Winnipeg protests cause traffic interruptions on day of Harper’s meeting with First Nation leaders
A number of protests caused traffic interruptions and road closures across Winnipeg Friday.
Six Idle No More demonstrations saw hundreds brave harsh weather to gather at a number of locations across the city.
An afternoon protest scheduled for the University of Winnipeg forced police to issue a warning to motorists to avoid Portage Avenue and Spence Street.
Though the protests caused some delays, some motorists were supportive of the cause.
"It is an inconvenience but a small inconvenience for what these people have gone through in their lives,” said Brian Cyncora, who was delayed by the protests.
Demonstrators were not only from First Nations communities. Several students from the Canadian Mennonite University turned up in support of the movement.
"We want to be supportive of the Idle No More movement and hold the government to account for they way that they are treating people,” said Matt Dueck, a student who demonstrated Friday.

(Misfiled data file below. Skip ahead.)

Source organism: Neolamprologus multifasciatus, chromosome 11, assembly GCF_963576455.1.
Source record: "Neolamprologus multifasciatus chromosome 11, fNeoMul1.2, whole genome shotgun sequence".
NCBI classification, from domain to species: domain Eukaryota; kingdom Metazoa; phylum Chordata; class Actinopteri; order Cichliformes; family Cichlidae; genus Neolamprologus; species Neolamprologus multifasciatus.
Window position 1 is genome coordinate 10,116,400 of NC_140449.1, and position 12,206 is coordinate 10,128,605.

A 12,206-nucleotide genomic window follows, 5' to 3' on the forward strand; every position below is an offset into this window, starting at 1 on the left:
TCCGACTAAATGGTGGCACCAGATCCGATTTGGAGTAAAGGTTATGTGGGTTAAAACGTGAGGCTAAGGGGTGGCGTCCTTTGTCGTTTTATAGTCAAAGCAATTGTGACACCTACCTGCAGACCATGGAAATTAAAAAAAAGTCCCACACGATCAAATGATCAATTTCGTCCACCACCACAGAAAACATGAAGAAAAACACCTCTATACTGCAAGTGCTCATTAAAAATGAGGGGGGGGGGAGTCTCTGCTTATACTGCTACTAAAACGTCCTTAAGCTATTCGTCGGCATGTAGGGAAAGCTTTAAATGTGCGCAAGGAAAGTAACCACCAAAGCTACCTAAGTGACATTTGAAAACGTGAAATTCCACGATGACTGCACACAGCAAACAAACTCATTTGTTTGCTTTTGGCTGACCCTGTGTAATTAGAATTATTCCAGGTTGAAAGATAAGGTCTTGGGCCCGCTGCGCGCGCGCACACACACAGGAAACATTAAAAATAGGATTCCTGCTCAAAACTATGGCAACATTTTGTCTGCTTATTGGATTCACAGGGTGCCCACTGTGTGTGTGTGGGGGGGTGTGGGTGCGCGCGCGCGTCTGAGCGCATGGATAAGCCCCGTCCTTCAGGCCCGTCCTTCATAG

Demonstrations were planned at a number of locations, including the Canadian Museum for Human Rights and the legislative building.
A round-dance at the Canadian Museum for Human Rights saw more than 100 protesters block Waterfront Drive in front of the museum, forcing motorists to be rerouted to Main Street and Provencher Boulevard.
Political analyst Chris Adams said the large turnout on a day when weather made it difficult for demonstrators to remain outside could mean the movement would continue to gain ground.
"I would expect that if there were large crowds on a stormy day, then on good weather days, as issues continue to percolate, we'll see large crowds,” said political analyst Chris Adams.
The protests came on the same day Prime Minister Stephen Harper met with First Nations leaders in Ottawa. Major protests were held on Parliament Hill ahead of the meeting, with demonstrators blocking the entrance to the Prime Minister’s office.